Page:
Again, don’t get me wrong.  I know how to pull hair.  In fact, back in the day, I was told that I was a very good hair puller.  And I keep my nails healthy and strong so I probably could scratch someone’s eyes out if I had to.  But, with all that in mind, I’d still probably be totally lost if I ever got into a real fight.  I have no idea how to throw a punch for instance.  I recently tried to show off my technique to a friend of mine who spent two years serving in the IDF.  She started laughing as soon as I made a fist.  Apparently, you’re not supposed to tuck in your thumb.  I had no idea.

I found myself thinking about this last night.  I’m in the process of cleaning out my DVR and, before going to bed, I decided to watch the 2016 film Fight Valley.  I recorded Fight Valley off of TMC on March 10th.  I’m not sure why I recorded it.  Maybe I liked the title. Who knows?

Anyway, Fight Valley is a film about fighting.  In many ways, it’s a how-to video for girls who want to learn how to kick ass.  Watching Fight Valley, I learned that the most important thing about fighting is to stand around and glare at the person who you want to fight.  Judging from the film, it’s also important to say stuff like, “This is our hood,” and “You need to take your skinny ass home, white girl.”  Apparently, when walking past someone who you want to fight, it’s very important to make sure that you bump into their shoulder.  Basically, it goes: Glare, Talk, Shoulder Bump.

 

Fight Valley takes place in Camden, New Jersey, where it appears your only two options are either joining the Mafia or getting involved with the underground fighting circuit.  Tori Colo (Chelsea Durkalec) is this kickass fighter who needs to make some money.  She asks her rich older sister, Windsor (Susie Celek), for the money but Windsor is all like, “Why don’t you get a real job and stop bumping into people’s shoulders?”  One night, a skeezy guy tells Tori that she can make some extra cash by going to Fight Valley.  The next morning, Tori’s dead body is discovered in the woods!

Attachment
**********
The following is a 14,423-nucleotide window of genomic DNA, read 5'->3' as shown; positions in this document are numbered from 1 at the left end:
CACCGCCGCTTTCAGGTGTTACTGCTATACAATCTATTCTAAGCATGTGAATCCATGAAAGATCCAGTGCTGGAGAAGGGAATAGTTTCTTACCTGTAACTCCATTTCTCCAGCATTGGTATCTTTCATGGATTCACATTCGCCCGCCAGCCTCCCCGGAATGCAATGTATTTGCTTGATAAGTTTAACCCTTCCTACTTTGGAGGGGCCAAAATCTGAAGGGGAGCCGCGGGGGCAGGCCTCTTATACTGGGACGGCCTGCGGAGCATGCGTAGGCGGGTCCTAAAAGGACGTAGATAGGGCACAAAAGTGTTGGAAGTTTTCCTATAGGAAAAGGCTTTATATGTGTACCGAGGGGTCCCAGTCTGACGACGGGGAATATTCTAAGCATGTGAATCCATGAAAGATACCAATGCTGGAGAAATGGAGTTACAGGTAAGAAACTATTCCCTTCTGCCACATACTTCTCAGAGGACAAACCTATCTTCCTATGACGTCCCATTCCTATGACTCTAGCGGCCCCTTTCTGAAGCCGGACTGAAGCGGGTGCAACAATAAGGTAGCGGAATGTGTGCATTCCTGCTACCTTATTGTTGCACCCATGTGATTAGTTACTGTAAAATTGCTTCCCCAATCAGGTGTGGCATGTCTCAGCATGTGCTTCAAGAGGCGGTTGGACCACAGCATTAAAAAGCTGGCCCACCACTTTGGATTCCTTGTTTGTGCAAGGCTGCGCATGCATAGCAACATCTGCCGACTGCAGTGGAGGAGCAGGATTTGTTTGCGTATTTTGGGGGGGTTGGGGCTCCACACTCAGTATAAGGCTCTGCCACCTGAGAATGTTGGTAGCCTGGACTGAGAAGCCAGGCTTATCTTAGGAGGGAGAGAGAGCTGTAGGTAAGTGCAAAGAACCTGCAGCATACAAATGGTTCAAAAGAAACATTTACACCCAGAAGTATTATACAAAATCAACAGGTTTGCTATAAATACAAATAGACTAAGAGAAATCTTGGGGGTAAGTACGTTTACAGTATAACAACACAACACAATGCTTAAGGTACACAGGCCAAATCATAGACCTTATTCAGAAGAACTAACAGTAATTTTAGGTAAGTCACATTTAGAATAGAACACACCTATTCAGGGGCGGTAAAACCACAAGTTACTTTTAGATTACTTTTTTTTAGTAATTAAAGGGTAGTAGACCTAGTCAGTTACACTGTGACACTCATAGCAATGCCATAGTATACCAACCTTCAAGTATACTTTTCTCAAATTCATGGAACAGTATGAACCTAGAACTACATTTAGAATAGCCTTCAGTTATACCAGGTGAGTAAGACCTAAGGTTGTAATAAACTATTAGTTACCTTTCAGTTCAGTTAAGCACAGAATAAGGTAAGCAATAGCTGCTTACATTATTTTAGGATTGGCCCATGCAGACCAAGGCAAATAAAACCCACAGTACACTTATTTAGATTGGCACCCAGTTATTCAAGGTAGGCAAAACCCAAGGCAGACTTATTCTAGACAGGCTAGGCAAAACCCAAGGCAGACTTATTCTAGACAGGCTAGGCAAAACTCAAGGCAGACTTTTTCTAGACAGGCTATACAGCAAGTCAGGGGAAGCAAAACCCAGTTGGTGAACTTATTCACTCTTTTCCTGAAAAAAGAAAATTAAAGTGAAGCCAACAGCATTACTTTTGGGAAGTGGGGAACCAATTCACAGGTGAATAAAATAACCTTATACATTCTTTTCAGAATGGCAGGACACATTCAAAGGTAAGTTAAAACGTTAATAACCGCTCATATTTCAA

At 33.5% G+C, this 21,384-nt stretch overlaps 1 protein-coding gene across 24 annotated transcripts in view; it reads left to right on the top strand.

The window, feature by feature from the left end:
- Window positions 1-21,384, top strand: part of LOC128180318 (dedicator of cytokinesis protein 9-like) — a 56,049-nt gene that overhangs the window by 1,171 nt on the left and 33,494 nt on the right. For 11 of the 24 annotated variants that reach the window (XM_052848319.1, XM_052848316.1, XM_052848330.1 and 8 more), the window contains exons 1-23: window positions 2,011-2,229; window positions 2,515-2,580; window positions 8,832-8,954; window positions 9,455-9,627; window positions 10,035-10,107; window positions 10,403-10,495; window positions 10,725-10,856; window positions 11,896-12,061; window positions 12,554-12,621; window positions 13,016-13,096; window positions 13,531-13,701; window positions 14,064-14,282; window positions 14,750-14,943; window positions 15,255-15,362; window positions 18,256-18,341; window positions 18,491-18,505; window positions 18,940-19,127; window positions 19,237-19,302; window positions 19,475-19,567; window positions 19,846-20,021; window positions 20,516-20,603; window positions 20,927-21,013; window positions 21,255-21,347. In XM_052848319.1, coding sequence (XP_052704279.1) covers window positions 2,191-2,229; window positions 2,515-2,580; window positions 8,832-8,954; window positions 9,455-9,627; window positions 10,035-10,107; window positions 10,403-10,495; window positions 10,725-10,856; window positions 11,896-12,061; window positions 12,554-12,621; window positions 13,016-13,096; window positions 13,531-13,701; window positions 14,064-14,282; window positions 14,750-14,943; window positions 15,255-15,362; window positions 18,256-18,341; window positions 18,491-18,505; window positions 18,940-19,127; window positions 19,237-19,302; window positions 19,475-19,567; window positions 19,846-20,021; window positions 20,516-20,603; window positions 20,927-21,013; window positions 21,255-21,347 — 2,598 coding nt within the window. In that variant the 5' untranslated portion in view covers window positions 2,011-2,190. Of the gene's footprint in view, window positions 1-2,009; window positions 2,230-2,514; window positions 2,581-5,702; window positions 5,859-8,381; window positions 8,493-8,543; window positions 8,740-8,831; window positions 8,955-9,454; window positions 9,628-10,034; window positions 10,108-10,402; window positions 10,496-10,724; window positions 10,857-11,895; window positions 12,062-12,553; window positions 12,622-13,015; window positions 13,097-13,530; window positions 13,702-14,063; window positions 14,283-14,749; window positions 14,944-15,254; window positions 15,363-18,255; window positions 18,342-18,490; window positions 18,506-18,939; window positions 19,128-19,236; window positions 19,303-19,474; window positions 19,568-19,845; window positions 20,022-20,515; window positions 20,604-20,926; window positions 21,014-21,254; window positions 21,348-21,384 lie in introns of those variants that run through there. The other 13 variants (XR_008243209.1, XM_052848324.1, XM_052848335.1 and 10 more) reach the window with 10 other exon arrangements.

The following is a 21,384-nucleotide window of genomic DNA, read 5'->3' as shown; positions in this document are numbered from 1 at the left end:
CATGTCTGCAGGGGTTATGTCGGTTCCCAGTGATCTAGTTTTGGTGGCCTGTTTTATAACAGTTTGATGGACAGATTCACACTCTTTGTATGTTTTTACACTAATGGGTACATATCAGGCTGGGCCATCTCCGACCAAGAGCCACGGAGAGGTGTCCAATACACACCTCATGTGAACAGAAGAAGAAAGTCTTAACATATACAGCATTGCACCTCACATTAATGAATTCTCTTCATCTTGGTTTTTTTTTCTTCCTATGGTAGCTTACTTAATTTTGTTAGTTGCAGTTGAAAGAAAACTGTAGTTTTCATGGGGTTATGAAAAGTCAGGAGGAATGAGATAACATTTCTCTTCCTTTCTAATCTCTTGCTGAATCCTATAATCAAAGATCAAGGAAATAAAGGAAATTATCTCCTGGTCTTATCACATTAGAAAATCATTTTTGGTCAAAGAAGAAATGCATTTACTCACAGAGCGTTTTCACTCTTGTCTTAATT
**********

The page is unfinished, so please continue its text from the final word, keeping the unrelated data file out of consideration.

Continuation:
Well, needless to say, Windsor feels guilty.  So, she does what any rich girl who doesn’t know how to fight would do.  She starts wandering around Camden and randomly asking people, “Hey, can you give me a ride to Fight Valley?”  Well, that doesn’t work.  She gets told to go home.  Tori’s squad tells her that she either needs to learn how to fight or give up.  Fortunately, the harsh and enigmatic Jabs (Miesha Tate) is willing to teach her how to fight.  Even more luckily, it only takes four weeks to learn.

(Don’t worry, there’s a twist!  Jabs has her own reason for teaching Windsor how to fight.  I won’t spoil it here, largely because it’s kind of stupid.)

The good thing about Fight Valley is that a good deal of the cast is made up of actual fighters.  Along with Miesha Tate, the cast includes Holly Holm and Cris Cyborg.  While I have to admit that I don’t know much about ultimate fighting, I do know that if any of these three gave me the fight glare, I would immediately go hide under a table.  Whenever they’re punching, kicking, and putting each other into chokeholds, they are totally believable and there are hints of what the film could have been.  Unfortunately, the fight scenes themselves are somewhat haphazardly shot and confusingly edited.  As a general rule, when you’ve got actual athletes doing their thing, you don’t need a lot of jump cuts and flashbacks.

The big problem was the acting.  For a film where the main attraction was obviously meant to be the fight scenes, Fight Valley was a surprisingly talk movie.  Most of the film’s cast had an authenticity to them that disappeared as soon as they opened their mouths and started to recite the script’s overwritten dialogue in the most stilted style possible.  It just doesn’t work.

The same can be said of Fight Valley in general.  As much as I’d love to know how to throw a punch, Fight Valley left me feeling like maybe I should just stick to hair pulling.